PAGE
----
Lord Bryce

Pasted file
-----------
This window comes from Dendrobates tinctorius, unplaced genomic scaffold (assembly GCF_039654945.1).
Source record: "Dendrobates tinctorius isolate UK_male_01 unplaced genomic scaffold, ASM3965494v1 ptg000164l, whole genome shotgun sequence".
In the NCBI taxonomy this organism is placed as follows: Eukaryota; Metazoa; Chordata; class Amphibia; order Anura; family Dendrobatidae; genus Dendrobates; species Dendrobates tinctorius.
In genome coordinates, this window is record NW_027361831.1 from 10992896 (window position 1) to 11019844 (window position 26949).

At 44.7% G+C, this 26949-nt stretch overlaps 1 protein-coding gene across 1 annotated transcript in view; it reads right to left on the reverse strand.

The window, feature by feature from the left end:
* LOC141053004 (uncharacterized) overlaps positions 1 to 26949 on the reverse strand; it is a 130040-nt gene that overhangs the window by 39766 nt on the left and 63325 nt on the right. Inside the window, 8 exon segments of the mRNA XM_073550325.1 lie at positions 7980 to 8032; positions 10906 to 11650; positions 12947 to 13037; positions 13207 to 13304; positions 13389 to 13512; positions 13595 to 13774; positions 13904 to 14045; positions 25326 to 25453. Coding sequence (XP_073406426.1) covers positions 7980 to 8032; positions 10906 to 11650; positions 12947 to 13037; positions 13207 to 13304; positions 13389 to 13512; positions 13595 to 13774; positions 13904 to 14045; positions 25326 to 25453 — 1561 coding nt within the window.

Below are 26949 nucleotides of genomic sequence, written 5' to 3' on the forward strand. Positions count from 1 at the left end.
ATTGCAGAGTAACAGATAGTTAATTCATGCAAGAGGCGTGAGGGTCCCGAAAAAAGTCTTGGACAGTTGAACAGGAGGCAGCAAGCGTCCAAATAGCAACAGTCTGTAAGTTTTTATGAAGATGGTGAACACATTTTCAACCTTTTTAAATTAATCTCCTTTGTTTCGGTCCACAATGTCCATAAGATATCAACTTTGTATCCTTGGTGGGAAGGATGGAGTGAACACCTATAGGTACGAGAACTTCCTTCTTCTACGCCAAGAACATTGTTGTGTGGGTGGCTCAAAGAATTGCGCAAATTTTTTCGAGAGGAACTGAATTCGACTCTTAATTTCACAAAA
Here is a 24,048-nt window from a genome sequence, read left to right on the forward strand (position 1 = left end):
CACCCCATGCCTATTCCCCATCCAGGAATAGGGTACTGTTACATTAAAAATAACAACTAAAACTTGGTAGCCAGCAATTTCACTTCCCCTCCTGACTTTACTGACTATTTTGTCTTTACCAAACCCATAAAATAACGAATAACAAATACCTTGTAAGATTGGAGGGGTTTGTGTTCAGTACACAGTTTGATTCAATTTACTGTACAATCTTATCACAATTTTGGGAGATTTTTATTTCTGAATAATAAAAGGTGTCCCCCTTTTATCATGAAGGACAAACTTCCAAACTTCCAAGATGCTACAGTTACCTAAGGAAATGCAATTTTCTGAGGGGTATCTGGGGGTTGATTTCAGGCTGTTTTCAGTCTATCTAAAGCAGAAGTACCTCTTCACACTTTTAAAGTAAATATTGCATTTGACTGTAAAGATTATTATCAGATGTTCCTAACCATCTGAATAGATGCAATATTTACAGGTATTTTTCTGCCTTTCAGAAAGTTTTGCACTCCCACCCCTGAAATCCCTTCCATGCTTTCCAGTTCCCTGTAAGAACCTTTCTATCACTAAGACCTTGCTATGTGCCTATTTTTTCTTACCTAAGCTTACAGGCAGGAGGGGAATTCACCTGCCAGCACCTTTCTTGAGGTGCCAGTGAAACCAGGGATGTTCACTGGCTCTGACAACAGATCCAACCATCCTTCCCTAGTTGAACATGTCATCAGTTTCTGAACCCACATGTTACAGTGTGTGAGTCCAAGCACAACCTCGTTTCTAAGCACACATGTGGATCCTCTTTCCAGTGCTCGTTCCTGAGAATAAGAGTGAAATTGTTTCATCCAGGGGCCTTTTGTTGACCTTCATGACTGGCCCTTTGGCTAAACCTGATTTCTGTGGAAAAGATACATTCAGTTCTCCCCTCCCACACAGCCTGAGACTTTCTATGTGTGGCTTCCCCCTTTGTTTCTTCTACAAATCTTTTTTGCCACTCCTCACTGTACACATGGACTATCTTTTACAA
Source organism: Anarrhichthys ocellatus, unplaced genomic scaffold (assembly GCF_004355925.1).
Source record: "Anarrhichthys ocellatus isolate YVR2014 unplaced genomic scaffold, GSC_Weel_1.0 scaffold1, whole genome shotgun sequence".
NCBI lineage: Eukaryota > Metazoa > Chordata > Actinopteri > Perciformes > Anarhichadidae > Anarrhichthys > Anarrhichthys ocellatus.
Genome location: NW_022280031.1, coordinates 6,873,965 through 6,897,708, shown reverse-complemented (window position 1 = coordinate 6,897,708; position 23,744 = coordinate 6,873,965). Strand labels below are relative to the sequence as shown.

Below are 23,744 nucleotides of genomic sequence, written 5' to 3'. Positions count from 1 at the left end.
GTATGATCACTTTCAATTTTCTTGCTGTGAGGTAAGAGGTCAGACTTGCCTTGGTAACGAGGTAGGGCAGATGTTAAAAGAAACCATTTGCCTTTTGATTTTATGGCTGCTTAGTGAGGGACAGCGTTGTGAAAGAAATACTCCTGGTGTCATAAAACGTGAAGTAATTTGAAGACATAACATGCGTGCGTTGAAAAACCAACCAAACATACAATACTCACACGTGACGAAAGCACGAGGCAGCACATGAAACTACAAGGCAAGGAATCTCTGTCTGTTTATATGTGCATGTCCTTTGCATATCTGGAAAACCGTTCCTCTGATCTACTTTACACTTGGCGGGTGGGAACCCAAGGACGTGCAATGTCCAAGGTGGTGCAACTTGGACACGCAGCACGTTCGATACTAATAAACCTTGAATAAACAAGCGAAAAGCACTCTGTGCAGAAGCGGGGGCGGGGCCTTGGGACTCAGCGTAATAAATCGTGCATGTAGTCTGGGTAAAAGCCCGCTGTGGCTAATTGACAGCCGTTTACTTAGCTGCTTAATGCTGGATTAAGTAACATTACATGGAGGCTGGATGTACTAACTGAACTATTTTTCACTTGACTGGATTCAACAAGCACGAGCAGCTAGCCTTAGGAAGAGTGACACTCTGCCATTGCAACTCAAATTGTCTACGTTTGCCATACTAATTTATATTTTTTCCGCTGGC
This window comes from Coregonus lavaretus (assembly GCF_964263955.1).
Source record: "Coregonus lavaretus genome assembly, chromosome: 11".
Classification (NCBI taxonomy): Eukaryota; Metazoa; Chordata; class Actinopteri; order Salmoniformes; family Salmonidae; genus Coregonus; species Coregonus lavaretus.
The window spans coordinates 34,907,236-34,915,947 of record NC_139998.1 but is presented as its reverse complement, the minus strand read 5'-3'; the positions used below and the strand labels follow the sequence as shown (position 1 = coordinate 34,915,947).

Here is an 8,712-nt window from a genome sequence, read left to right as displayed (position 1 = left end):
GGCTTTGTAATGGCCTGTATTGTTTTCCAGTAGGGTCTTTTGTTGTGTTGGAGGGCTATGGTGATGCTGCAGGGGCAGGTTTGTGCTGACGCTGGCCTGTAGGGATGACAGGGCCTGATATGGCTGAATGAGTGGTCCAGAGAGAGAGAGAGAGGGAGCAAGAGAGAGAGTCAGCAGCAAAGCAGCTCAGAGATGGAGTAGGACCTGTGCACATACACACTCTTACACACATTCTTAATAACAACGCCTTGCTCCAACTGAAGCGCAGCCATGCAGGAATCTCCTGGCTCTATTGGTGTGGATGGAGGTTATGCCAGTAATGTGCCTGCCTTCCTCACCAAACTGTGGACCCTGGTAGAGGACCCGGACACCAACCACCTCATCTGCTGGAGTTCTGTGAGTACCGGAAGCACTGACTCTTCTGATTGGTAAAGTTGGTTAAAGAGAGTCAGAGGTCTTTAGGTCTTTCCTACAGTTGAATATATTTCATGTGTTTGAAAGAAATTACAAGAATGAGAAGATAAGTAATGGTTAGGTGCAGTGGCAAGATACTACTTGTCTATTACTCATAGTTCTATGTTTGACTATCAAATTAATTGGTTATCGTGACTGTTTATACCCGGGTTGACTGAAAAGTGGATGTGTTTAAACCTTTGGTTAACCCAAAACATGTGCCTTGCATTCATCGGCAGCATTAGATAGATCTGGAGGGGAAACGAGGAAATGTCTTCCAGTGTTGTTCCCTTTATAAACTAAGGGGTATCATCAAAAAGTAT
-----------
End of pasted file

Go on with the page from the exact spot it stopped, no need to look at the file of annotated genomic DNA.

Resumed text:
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"Having known a very large number of Armenians, he had been greatly struck, not only with their high level of intelligence and industry, but also by their intense patriotism. He did not know of any people who had shown greater constancy, patience and patriotism under difficulties and sufferings than the Armenians. He personally had always found them perfectly loyal. He had frequently had occasion to give them confidential advice and to trust them with secrets. and never on any occasion had he found that confidence misplaced. . . . As a proof of their loyalty and devotion to their country he might mention that the Armenians living in America had contributed sums enormous in proportion to their number and resources, for they were nearly all persons of small means, for the relief of the refugees who had been driven out by the Turkish massacres. No people during the war had done more in proportion to their capacities than the Armenians had done for the relief of their suffering fellow-countrymen. A large number of them were also fighting as volunteers in the armies of France, where they had displayed the utmost courage and valour in the combats before Verdun." -Journal of the Royal Society of Arts, February 2, 1917--Lord Bryce

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